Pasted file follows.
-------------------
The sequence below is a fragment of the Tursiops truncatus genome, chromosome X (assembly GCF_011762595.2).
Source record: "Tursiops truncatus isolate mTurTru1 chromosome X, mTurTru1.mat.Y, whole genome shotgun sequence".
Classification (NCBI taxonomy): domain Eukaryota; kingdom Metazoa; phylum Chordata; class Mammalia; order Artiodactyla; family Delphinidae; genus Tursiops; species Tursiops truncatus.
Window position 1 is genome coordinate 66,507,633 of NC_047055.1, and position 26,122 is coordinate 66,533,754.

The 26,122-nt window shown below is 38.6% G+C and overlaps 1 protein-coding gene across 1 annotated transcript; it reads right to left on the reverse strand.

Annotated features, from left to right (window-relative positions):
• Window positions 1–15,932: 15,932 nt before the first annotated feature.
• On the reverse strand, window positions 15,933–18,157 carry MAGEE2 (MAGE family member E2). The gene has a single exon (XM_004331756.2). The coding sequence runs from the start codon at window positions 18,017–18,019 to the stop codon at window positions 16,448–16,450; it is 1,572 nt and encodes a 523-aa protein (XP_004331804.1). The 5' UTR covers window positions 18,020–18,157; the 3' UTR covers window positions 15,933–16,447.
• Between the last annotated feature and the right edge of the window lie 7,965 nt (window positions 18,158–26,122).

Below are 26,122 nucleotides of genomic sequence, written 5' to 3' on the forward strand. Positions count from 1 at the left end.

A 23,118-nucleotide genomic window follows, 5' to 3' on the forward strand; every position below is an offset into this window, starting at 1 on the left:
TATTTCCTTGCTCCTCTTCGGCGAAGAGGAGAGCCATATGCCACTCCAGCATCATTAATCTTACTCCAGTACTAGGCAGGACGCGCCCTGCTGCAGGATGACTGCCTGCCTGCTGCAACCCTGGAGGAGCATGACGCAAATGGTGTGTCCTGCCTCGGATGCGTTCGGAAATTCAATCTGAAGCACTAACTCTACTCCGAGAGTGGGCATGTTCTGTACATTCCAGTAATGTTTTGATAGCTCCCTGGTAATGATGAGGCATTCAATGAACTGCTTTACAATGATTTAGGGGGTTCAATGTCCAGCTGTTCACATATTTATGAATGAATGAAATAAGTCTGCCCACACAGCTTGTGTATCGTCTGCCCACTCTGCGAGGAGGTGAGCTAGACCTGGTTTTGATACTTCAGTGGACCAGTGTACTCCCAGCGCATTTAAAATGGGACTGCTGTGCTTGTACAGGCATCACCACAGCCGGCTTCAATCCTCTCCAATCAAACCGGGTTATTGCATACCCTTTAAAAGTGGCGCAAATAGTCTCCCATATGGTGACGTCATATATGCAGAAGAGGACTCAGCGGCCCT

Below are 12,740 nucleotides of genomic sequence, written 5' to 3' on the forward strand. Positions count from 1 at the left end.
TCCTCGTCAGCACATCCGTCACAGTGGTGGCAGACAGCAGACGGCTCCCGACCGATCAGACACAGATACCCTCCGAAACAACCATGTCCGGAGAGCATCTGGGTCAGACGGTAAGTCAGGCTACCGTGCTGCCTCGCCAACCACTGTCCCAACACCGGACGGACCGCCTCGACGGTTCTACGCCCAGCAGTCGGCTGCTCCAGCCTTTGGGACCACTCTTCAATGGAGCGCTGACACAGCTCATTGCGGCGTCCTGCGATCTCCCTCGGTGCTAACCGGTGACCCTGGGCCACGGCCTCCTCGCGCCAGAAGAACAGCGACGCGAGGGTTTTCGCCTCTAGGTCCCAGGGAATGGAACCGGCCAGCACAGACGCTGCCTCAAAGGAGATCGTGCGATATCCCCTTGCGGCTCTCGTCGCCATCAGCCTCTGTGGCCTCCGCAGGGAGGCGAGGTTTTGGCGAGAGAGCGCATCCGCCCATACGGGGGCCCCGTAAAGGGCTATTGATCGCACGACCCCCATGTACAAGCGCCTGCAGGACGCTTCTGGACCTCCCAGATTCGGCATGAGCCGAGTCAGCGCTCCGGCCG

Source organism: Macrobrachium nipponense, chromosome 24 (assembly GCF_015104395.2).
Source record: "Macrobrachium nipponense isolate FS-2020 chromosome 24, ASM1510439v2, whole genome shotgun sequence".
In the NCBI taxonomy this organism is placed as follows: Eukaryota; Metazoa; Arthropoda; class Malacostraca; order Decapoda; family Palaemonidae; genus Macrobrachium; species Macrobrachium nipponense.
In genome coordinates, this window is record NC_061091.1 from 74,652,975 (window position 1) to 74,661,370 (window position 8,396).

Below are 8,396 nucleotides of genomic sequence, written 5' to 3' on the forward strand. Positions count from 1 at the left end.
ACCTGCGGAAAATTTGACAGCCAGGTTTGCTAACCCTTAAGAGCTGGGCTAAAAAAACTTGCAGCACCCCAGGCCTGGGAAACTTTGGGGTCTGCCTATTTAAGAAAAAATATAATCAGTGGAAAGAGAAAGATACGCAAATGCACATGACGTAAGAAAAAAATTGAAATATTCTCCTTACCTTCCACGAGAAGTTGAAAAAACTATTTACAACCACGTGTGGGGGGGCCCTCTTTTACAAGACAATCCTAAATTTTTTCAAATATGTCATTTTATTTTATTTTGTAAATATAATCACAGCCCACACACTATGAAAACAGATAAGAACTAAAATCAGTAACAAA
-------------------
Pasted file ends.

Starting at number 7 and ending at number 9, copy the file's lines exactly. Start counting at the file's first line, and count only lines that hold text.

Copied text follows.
• Window positions 1–15,932: 15,932 nt before the first annotated feature.
• On the reverse strand, window positions 15,933–18,157 carry MAGEE2 (MAGE family member E2). The gene has a single exon (XM_004331756.2). The coding sequence runs from the start codon at window positions 18,017–18,019 to the stop codon at window positions 16,448–16,450; it is 1,572 nt and encodes a 523-aa protein (XP_004331804.1). The 5' UTR covers window positions 18,020–18,157; the 3' UTR covers window positions 15,933–16,447.
• Between the last annotated feature and the right edge of the window lie 7,965 nt (window positions 18,158–26,122).